I've read several accounts on the use of live sphagnum for orchids, either in
orchid magazines or in online sources. I first became interested in live
sphagnum for growing carnivorous plants, but became inspired to try that for
paphs after reading an article by Lance Birk in the October 1970 issue of
Orchid Digest magazine. Lance also wrote a thread about it some while ago:
I've tried live sphagnum myself for a small number of paphs big and small, and
have had great results. I'm sharing my experience here, hope you'll find it
How to get live sphagnum moss?
Sphagnum naturally grows in boggy areas in temperate climates, and can
even be found in tropical climate in montane habitats. It may be collected
legally in some areas, but sometimes it may not. One of the ways to obtain
live sphagnum is by coincidence. Dried sphagnum can regenerate new
sprouts under favorable conditions. I'm using Chilean sphagnum, which
contains mainly the red species S. magellanicum. I find that it regenerates
quite readily, and have found the live form growing by itself in the pots of
orchids that are given moist/wet cycle, or in potted carnivorous plants kept
wet under very high humidity. Below is a picture of regeneration in a potted
maudiae type hybrid.
The same pot, after several months:
The paph was grown with the medium kept from moist to wet in a clear pot
and as you can see the moss was sprouting near the pot sides. Under such
condition, the sphagnum does not develop its characteristic capitulum, but
grows in thin, individual long shoots. A capitulum is one defining feature of
the genus sphagnum, and is the flower-like structure you see at the apical
end of each shoot. But young sphagnum or sphagnum grown in shady
conditions sometimes do not develop the capitula, or develop these poorly.
Which brings the point about how to look for live sphagnum when other
mosses are also present. Here is a picture of a few shoots of live sphagnum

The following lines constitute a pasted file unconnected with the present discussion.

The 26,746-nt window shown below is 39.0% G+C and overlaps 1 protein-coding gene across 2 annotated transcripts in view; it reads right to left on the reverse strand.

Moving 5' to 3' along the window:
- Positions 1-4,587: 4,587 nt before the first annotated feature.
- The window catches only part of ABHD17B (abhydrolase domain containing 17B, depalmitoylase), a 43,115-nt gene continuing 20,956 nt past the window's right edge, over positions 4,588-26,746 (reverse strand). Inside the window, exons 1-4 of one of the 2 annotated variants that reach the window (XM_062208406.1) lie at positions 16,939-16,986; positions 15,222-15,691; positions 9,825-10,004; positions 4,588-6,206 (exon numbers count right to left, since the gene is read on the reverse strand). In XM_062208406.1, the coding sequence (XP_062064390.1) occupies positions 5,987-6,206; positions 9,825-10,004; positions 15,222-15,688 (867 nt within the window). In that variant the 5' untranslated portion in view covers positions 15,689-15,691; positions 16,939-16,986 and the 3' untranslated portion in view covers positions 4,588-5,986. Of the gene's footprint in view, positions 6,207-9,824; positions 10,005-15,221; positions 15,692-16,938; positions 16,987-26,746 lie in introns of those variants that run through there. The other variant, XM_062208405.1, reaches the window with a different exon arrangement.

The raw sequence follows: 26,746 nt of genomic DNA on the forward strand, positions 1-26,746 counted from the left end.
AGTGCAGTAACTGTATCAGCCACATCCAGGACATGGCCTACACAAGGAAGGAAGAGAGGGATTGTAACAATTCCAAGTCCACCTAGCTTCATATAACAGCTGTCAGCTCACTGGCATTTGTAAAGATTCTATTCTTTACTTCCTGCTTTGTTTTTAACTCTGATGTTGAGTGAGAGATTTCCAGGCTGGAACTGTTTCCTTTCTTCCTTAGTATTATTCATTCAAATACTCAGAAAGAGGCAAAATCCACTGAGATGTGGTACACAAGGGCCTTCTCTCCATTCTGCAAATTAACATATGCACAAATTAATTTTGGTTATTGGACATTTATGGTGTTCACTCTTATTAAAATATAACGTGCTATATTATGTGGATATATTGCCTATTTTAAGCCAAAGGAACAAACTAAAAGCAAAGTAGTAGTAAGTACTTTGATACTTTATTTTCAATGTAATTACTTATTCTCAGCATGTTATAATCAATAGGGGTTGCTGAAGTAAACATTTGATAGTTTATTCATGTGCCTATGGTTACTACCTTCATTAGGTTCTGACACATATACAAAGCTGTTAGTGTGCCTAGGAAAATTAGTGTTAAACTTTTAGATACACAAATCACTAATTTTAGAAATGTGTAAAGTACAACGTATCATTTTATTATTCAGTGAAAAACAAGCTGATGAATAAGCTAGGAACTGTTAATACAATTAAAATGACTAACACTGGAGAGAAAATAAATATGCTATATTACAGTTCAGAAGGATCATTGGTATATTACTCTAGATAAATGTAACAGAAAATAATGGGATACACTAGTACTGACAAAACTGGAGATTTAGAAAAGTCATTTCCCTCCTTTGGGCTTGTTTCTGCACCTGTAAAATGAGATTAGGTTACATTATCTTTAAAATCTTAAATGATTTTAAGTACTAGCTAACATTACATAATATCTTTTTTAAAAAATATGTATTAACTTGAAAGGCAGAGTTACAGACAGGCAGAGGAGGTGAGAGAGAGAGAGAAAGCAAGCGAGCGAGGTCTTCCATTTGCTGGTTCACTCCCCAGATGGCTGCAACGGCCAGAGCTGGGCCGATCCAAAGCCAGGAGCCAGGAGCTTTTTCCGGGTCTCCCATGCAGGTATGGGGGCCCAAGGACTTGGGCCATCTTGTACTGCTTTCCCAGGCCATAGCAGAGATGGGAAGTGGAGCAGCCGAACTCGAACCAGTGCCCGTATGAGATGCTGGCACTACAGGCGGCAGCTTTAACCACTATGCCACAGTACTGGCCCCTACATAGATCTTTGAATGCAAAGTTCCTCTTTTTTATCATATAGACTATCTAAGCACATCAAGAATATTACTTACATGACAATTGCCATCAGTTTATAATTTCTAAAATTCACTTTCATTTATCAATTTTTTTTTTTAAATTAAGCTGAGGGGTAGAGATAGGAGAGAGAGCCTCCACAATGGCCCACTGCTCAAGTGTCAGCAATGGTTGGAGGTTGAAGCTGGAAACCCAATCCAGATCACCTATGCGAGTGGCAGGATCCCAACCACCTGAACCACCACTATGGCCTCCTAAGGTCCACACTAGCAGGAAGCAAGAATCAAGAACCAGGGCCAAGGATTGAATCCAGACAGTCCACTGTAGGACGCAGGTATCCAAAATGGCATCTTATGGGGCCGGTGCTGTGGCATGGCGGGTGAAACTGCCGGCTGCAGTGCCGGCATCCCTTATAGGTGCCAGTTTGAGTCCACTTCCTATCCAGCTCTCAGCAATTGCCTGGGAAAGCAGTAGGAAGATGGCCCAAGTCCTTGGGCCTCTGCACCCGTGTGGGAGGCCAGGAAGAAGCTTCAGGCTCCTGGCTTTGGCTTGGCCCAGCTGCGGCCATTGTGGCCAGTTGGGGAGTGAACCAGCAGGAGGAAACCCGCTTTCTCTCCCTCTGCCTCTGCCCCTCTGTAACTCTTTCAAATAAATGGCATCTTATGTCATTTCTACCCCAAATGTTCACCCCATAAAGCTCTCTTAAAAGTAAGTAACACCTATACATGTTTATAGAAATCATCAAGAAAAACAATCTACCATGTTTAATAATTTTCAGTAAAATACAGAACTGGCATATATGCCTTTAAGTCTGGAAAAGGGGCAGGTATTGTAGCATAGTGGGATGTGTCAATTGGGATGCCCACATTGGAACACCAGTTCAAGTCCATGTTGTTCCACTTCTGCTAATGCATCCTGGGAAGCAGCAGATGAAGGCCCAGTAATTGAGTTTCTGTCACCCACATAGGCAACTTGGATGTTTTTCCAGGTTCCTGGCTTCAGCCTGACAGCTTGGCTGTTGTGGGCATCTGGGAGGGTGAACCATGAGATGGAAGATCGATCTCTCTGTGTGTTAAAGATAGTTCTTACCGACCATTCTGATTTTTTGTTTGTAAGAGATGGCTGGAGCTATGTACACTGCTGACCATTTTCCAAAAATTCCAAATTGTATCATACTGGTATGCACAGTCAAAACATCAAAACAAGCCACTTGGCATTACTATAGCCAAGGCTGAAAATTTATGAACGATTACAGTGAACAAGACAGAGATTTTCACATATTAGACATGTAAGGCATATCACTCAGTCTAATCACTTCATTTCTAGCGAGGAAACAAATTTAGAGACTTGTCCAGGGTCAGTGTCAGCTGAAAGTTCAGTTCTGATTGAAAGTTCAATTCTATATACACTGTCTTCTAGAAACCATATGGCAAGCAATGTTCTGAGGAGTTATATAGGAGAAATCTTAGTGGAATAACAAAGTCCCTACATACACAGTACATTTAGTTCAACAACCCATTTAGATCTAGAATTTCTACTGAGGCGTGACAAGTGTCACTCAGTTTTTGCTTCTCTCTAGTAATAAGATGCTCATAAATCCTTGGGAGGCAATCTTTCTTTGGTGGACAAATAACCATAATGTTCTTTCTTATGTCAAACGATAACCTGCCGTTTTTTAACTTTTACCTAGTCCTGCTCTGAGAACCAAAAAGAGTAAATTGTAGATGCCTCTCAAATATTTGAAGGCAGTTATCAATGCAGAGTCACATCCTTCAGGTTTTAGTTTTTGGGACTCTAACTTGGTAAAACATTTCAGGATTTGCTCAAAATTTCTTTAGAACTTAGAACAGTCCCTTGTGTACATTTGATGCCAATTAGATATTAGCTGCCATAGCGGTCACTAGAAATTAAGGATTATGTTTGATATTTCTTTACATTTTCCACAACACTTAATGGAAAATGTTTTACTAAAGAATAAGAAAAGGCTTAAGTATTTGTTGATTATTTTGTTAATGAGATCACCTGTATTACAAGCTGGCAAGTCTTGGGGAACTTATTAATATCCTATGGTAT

sprouting on a surface that has other mosses on it.
In this case the capitulum has not developed, but the moss can be identified by the
similar look to the dried sphagnum it comes from. The other mosses are
distinctly different. Quite often live sphagnum will sprout on sphagnum
medium surface that is kept moist to wet, but won't survive long enough to
produce the capitula that will distinguish it right away.
Live sphagnum moss is quite common stuff among the carnivorous plant
lovers, so if you cannot get them yourself, you very likely can get some from
your CP-er friends.
Culture of live sphagnum moss
When you get hold of live sphagnum moss, you can grow it on a bed of
sphagnum moss medium soaked in clean or peaty water. I propagate mine
by cutting off the capitula of the live moss and insert them onto new
beds of sphagnum. Frequent watering from the top with good quality water
helps to keep the moss alive. At low temperatures, the moss grows
vigorously and can be grown in full sun, but when the summer is hot it needs
some protection from direct sunlight. I've also grown live sphagnum
successfully under lights in an air-conditioned room. Here are some pics:
Grown under lights
Grown under full sun in winter. This is a very compact green sphagnum species sprouting out from Chilean sphagnum.
The red Chilean sphagnum S. magellanicum at the end of summer, grown outdoors in dappled shade.
There are some cool links that contain more details about the culture of live
sphagnum. These have helped me so much and gave me so much reading
pleasure about a year ago when I was truly crazy about sphagnum mosses, hehe
http://rbg-web2.rbge.org.uk/bbs/Resources/Fletcher.pdf (Chapter 3 - Sphagnum Growing)